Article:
What matters is the speed to “unpack” the long integer to retrieve type information vs. obtaining the same type information via one (or more) additional indexed predicate look ups.


Paulo’s explanation is true for many Prolog implementations. The traditional way of improving a predicate’s indexing is to manually hash on the terms.

SWI-Prolog has deep indexing. You can see what swipl does by using jiti_list – I think you have to run your program with some representative data to get an accurate result.

My experience with using term hashes show that the cost of computing a hash in order to do a lookup can sometimes be significant when compared with the speedup from using the hash to benefit from first-argument indexing. Curious about other people experience here.

Thanks for mentioning SWI-Prolog recent implementation of deep indexing. I usually avoid relying on it as very few Prolog systems provide it (YAP is one of them). In cases where one of the compound term arguments acts as a key (as it seems to be the case in the OP), is usually simple to make it a separate argument, specially as the key is used to access the value. I also expect that first-argument indexing on the key followed by accessing the value(s) as additional predicate arguments to be a bit faster and more memory efficient than accessing an indexed compound term and then accessing the value(s) as arguments of that compound term. Jan, can you shed some light here?

Just a little experiment:

i0(N) :-
    forall(between(1, N, X),
    time(forall(between(1, N, X),
                d0(X, _))),
    time(forall(between(1, N, X),
                d0(_, X))).

i1(N) :-
    forall(between(1, N, X),
    time(forall(between(1, N, X),
    time(forall(between(1, N, X),
101 ?- i0(1 000 000).
% 2,000,001 inferences, 0.739 CPU in 0.745 seconds (99% CPU, 2706333 Lips)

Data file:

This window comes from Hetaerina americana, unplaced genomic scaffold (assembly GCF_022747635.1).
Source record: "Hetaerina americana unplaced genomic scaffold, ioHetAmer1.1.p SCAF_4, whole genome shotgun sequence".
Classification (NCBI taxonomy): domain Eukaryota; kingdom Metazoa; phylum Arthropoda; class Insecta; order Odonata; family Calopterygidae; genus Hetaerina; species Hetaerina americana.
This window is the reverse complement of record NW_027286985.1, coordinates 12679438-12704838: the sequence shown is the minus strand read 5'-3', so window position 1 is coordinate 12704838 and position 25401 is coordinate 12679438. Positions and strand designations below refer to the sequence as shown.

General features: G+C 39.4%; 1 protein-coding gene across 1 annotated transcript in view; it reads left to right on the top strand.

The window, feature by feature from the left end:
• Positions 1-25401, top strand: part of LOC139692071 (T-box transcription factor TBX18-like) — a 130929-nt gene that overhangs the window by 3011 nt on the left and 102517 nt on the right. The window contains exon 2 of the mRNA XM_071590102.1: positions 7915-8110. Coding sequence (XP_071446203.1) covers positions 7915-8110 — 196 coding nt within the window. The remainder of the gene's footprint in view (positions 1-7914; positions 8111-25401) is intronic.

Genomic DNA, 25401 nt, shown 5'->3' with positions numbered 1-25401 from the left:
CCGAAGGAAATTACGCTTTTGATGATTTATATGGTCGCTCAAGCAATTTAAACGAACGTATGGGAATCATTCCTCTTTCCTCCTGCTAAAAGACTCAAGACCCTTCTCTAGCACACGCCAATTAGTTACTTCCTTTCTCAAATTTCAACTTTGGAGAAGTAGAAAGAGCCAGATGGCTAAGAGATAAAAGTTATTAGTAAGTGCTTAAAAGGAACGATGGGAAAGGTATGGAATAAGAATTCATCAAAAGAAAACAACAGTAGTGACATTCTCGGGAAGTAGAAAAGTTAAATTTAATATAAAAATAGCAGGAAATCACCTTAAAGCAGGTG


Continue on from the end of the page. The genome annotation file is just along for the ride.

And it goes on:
% 2,000,000 inferences, 0.728 CPU in 0.734 seconds (99% CPU, 2748151 Lips)

102 ?- i1(1 000 000).
% 2,000,000 inferences, 0.894 CPU in 0.894 seconds (100% CPU, 2238378 Lips)
% 2,000,000 inferences, 0.803 CPU in 0.803 seconds (100% CPU, 2491910 Lips)

103 ?- jiti_list(d0).
Predicate                                     Indexed  Buckets Speedup Flags
user:d0/2                                       1        1,048,576 1000000.0   
                                                2        1,048,576 1000000.0   

104 ?- jiti_list(d1).
Predicate                                     Indexed  Buckets Speedup Flags
user:d1/1                                       1            2     1.0  L
                                                1/1      1,048,576 1000000.0   
                                                1/2      1,048,576 1000000.0   

I think that explains it all: the second is a little slower because it it first uses the indexing stuff to find the clauses (all of them) using the -/2 functor after which it is in the same situation having to deal with two arguments.

The lesson is, as a very old advice: use as few compound terms as you can for the storage and write a wrapper around it that turns the data in the shape you want to have it. That makes the clauses shorter and builds fewer indexes. Of course, this is mostly interesting if you have a lot of clauses and notably memory is getting a problem.